Madison-area car theft numbers remain higher than usual
DANE COUNTY, Wis. (WMTV) - Car thefts in the Madison area are more common than they used to be.
Madison resident Glenna knows that from firsthand experience, her car was stolen in September.
“I walked out to the street and looked both directions to see if I saw my car and it hit me that I had been robbed,” Glenna said. (NBC15 News Investigates chose to conceal Glenna’s last name to not revictimize her).
Glenna said she locked her doors before going to bed, but in the morning, she found out a thief had somehow broken in through her garage attached to the kitchen while she slept.
“So needless to say, I was devastated,” Glenna said.
During the burglary, the thief stole two computers, an iPad, Glenna’s purse and wallet and her car keys.
Glenna called the Madison Police Dept. (MPD) and filed a report.
“Monday, a policeman from Fitchburg called and asked my name and he said, ‘we found your car, could you come get it.?’” Glenna said.
Glenna got her car back. It wasn’t damaged, but she would get a huge shock the next day. Glenna went to the Madison Bridge Club. She owns the place and stopped by to do some maintenance.
However, Glenna ended up calling 911 again.
“I’m sitting at the desk playing bridge, when this huge SUV drove into the parking lot,” Glenna said. “All of a sudden, they stop, and a young man gets out of the passenger side of the car and starts running to my car. My fob for the car was in my purse, so that’s why even though I had locked it from inside the bridge club, he could unlock it and drive off.”
“Most of these crimes are committed by juveniles who are anywhere from 12-years-old up to 17 and 18-years-old,” Lt. Edward Hartwick of the Fitchburg Police Dept. (FPD) said.
Hartwick investigates these types of crimes.
“We’re experiencing many of the same issues as the rest of the county is experiencing,” Hartwick said.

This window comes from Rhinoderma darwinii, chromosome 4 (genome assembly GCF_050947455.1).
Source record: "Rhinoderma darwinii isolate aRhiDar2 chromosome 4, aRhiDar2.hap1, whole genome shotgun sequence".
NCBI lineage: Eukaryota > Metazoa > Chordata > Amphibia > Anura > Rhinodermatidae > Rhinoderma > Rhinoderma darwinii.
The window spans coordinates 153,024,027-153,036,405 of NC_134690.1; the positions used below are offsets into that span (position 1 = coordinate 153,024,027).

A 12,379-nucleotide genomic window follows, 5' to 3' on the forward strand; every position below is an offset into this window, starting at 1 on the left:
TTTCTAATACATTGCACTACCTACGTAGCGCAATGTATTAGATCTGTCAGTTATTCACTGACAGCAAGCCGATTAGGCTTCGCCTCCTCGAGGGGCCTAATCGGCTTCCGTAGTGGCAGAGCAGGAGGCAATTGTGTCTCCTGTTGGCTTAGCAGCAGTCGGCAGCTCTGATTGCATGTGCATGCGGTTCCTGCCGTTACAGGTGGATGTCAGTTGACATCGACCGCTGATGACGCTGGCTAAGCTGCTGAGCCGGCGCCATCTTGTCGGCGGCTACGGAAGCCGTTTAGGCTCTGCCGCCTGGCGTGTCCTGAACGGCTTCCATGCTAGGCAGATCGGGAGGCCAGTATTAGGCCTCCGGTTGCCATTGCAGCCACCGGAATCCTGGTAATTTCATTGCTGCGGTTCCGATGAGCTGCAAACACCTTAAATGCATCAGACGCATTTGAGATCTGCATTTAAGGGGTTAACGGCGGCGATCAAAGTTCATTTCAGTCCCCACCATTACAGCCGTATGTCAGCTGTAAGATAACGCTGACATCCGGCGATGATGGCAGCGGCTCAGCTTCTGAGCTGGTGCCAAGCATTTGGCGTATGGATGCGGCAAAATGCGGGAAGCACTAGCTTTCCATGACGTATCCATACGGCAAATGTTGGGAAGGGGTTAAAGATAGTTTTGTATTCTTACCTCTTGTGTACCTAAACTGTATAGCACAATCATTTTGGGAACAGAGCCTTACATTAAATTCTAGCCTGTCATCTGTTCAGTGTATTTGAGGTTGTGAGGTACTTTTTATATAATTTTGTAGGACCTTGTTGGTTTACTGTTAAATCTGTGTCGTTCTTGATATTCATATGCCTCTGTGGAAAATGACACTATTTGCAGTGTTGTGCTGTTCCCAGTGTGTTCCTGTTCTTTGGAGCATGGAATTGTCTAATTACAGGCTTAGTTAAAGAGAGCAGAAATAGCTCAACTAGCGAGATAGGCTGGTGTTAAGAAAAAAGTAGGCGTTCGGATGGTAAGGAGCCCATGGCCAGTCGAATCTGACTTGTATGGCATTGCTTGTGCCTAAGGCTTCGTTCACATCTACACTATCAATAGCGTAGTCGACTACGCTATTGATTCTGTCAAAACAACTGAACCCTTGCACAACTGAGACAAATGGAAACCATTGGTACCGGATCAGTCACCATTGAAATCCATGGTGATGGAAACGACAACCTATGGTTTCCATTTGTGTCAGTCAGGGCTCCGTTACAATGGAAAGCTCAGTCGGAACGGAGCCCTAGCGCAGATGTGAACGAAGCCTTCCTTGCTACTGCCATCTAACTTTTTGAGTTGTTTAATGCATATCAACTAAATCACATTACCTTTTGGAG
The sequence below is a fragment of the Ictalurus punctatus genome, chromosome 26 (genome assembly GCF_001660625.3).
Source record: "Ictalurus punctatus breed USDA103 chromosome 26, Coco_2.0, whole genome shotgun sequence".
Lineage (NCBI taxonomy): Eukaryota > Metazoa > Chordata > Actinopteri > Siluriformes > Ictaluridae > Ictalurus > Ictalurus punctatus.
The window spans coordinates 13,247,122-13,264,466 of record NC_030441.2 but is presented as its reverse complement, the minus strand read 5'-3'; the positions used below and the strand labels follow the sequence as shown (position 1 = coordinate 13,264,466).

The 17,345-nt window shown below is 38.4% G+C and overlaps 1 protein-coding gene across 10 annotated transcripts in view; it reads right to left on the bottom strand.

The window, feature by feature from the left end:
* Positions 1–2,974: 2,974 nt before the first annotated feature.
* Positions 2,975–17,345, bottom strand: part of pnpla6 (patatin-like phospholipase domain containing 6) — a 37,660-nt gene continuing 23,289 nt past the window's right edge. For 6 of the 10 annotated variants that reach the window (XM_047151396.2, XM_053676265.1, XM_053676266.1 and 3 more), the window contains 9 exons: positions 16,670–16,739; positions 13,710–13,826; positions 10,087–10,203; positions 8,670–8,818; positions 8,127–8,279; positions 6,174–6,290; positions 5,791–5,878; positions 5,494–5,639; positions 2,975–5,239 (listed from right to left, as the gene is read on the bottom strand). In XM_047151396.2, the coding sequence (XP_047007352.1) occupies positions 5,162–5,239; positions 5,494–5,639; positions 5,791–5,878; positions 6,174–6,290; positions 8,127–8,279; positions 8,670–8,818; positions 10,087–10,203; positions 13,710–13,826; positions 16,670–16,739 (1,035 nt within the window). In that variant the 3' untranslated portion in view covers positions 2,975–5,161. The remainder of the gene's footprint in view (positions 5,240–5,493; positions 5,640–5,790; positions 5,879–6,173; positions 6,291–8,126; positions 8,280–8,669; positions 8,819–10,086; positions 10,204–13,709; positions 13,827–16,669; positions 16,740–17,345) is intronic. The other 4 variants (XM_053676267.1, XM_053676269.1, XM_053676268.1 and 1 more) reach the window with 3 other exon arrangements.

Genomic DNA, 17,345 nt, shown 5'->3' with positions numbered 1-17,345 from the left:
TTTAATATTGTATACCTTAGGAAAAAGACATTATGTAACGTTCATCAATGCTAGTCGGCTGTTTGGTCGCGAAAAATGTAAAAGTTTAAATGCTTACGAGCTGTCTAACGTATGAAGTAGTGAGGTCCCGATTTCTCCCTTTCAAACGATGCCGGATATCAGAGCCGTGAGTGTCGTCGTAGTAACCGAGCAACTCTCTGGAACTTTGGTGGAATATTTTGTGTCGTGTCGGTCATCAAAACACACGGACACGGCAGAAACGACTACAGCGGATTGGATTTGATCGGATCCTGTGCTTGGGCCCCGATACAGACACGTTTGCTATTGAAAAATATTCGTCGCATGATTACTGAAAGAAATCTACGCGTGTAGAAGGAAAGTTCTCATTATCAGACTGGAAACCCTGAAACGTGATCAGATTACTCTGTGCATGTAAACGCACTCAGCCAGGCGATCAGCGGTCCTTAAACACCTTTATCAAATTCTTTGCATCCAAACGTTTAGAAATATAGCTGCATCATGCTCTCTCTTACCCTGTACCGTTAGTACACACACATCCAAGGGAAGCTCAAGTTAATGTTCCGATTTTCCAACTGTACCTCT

From 2016 -2017, FPD saw a jump in car thefts from 24 to 67.
Madison and Middleton have also seen an increase. Those numbers have stayed higher than usual over the last few years. Most of them involved the same group of teens.
“It really is hard to put a number on it because the group grows every day and just when we think we’ve identified people that are a part of one group, then the next group comes along and starts engaging in this type of activity,” Hartwick said.
Police investigation shows these groups of teens are connected on social media; many of them brag about what they’ve done.
“From their perspective, this is a game,” Hartwick said. “The frightening thing is, looking at it from a young person’s perspective; consequences are often never real until they’re in the middle of it. We’re always afraid that something’s going to happen, whether it’s a car crash or a confrontation with a homeowner.”
Glenna wants to spread the word, that it doesn’t matter where you live, crime can happen anywhere, to anyone.
“None of us are safe anymore,” Glenna said. “We have felt safe in this neighborhood forever and never thought about locking our doors until about 5 years ago. I just want everyone to be more aware.”
NBC15 News Investigates asked Lt. Hartwick if there’s a way to stop these groups of teenagers from committing crimes.
He said more than one thing must change; it must be a team effort of the community, law enforcement and the justice system.
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